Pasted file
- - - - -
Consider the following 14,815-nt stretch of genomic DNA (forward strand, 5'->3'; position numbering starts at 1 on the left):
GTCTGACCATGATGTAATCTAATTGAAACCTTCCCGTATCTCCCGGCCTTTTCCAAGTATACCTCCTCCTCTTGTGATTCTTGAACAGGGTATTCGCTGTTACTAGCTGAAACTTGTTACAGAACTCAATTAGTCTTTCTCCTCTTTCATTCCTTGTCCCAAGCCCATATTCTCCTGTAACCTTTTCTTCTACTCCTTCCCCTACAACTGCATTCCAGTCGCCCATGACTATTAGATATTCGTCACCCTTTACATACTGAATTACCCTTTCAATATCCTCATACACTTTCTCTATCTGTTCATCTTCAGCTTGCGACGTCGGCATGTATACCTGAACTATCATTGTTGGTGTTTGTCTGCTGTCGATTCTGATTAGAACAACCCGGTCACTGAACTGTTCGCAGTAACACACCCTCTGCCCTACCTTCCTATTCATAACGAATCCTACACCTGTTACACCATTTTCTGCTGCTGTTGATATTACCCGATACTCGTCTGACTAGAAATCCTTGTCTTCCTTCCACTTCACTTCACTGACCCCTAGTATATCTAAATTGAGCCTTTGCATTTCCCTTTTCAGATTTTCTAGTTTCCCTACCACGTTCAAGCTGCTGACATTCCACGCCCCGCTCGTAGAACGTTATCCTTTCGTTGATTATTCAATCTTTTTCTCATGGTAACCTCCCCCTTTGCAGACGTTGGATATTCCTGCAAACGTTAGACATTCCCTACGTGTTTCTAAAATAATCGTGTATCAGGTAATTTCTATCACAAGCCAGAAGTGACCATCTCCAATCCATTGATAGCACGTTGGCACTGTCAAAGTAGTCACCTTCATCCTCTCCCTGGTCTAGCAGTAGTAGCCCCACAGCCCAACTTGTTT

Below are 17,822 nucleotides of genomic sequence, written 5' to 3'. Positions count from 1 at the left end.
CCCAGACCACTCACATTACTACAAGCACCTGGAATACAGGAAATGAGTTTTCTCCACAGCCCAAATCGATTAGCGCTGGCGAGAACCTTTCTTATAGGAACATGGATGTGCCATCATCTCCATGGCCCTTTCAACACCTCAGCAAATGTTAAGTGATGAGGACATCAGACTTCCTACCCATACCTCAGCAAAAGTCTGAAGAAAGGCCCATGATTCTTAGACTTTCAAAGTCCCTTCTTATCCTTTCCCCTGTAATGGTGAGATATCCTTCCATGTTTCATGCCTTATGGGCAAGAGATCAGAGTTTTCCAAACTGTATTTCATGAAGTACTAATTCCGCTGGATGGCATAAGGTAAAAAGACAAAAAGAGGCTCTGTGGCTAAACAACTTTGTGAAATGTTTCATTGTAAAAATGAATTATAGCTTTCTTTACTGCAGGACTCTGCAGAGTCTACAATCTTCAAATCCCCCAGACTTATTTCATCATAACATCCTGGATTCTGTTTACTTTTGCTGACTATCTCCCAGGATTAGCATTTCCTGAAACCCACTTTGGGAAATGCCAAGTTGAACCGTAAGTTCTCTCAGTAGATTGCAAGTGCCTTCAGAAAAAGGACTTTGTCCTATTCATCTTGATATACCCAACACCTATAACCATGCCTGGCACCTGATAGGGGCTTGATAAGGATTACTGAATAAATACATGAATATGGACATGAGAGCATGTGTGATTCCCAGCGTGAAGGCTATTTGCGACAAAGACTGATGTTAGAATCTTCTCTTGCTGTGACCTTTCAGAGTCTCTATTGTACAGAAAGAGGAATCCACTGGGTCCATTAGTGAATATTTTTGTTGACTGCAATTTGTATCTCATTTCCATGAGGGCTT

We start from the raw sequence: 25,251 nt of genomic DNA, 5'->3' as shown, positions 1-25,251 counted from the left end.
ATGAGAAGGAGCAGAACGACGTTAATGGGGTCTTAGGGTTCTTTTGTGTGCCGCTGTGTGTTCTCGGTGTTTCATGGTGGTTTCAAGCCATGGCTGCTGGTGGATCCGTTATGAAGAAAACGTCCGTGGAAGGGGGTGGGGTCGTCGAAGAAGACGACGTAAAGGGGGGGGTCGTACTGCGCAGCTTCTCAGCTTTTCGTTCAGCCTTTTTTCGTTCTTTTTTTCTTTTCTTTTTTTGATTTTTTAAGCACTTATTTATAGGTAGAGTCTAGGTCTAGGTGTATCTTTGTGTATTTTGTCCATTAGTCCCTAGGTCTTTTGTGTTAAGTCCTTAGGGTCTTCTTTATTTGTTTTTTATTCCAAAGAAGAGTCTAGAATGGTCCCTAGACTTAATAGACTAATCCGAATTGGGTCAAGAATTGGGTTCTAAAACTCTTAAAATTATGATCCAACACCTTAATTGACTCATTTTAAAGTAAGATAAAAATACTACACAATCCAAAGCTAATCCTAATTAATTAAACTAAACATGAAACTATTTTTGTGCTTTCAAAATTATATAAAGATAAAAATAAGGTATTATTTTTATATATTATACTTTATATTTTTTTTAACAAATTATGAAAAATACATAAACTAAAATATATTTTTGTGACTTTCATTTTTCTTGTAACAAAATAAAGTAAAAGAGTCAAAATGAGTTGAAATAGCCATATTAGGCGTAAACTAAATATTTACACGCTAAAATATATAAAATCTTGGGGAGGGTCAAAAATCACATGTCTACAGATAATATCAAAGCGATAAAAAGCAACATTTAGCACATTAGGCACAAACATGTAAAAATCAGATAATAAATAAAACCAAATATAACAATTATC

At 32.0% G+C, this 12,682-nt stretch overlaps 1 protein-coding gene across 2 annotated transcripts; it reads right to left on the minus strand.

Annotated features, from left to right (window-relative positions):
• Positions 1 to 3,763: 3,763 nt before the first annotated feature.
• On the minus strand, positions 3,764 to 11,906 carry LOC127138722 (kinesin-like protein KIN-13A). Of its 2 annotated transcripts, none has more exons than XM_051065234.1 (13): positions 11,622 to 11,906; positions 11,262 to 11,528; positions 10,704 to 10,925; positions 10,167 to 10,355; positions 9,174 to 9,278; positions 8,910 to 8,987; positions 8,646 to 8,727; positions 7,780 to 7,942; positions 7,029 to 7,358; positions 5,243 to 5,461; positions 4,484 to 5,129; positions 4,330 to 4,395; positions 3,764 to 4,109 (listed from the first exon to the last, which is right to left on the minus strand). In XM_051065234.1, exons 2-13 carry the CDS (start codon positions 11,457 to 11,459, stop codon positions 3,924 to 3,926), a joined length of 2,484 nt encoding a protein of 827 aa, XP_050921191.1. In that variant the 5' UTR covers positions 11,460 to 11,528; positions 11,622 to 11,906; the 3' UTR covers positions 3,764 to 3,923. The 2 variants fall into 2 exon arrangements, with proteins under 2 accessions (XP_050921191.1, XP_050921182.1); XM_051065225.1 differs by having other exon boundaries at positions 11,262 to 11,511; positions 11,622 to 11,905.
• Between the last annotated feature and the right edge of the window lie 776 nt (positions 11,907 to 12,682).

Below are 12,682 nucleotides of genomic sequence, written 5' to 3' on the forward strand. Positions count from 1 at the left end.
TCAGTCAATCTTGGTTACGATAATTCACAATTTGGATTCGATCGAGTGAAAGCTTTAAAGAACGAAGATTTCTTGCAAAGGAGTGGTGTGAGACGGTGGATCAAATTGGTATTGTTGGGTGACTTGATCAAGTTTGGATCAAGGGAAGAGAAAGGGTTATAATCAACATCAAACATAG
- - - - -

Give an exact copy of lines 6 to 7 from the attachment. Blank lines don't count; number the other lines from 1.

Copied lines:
ATGAGAAGGAGCAGAACGACGTTAATGGGGTCTTAGGGTTCTTTTGTGTGCCGCTGTGTGTTCTCGGTGTTTCATGGTGGTTTCAAGCCATGGCTGCTGGTGGATCCGTTATGAAGAAAACGTCCGTGGAAGGGGGTGGGGTCGTCGAAGAAGACGACGTAAAGGGGGGGGTCGTACTGCGCAGCTTCTCAGCTTTTCGTTCAGCCTTTTTTCGTTCTTTTTTTCTTTTCTTTTTTTGATTTTTTAAGCACTTATTTATAGGTAGAGTCTAGGTCTAGGTGTATCTTTGTGTATTTTGTCCATTAGTCCCTAGGTCTTTTGTGTTAAGTCCTTAGGGTCTTCTTTATTTGTTTTTTATTCCAAAGAAGAGTCTAGAATGGTCCCTAGACTTAATAGACTAATCCGAATTGGGTCAAGAATTGGGTTCTAAAACTCTTAAAATTATGATCCAACACCTTAATTGACTCATTTTAAAGTAAGATAAAAATACTACACAATCCAAAGCTAATCCTAATTAATTAAACTAAACATGAAACTATTTTTGTGCTTTCAAAATTATATAAAGATAAAAATAAGGTATTATTTTTATATATTATACTTTATATTTTTTTTAACAAATTATGAAAAATACATAAACTAAAATATATTTTTGTGACTTTCATTTTTCTTGTAACAAAATAAAGTAAAAGAGTCAAAATGAGTTGAAATAGCCATATTAGGCGTAAACTAAATATTTACACGCTAAAATATATAAAATCTTGGGGAGGGTCAAAAATCACATGTCTACAGATAATATCAAAGCGATAAAAAGCAACATTTAGCACATTAGGCACAAACATGTAAAAATCAGATAATAAATAAAACCAAATATAACAATTATC

At 32.0% G+C, this 12,682-nt stretch overlaps 1 protein-coding gene across 2 annotated transcripts; it reads right to left on the minus strand.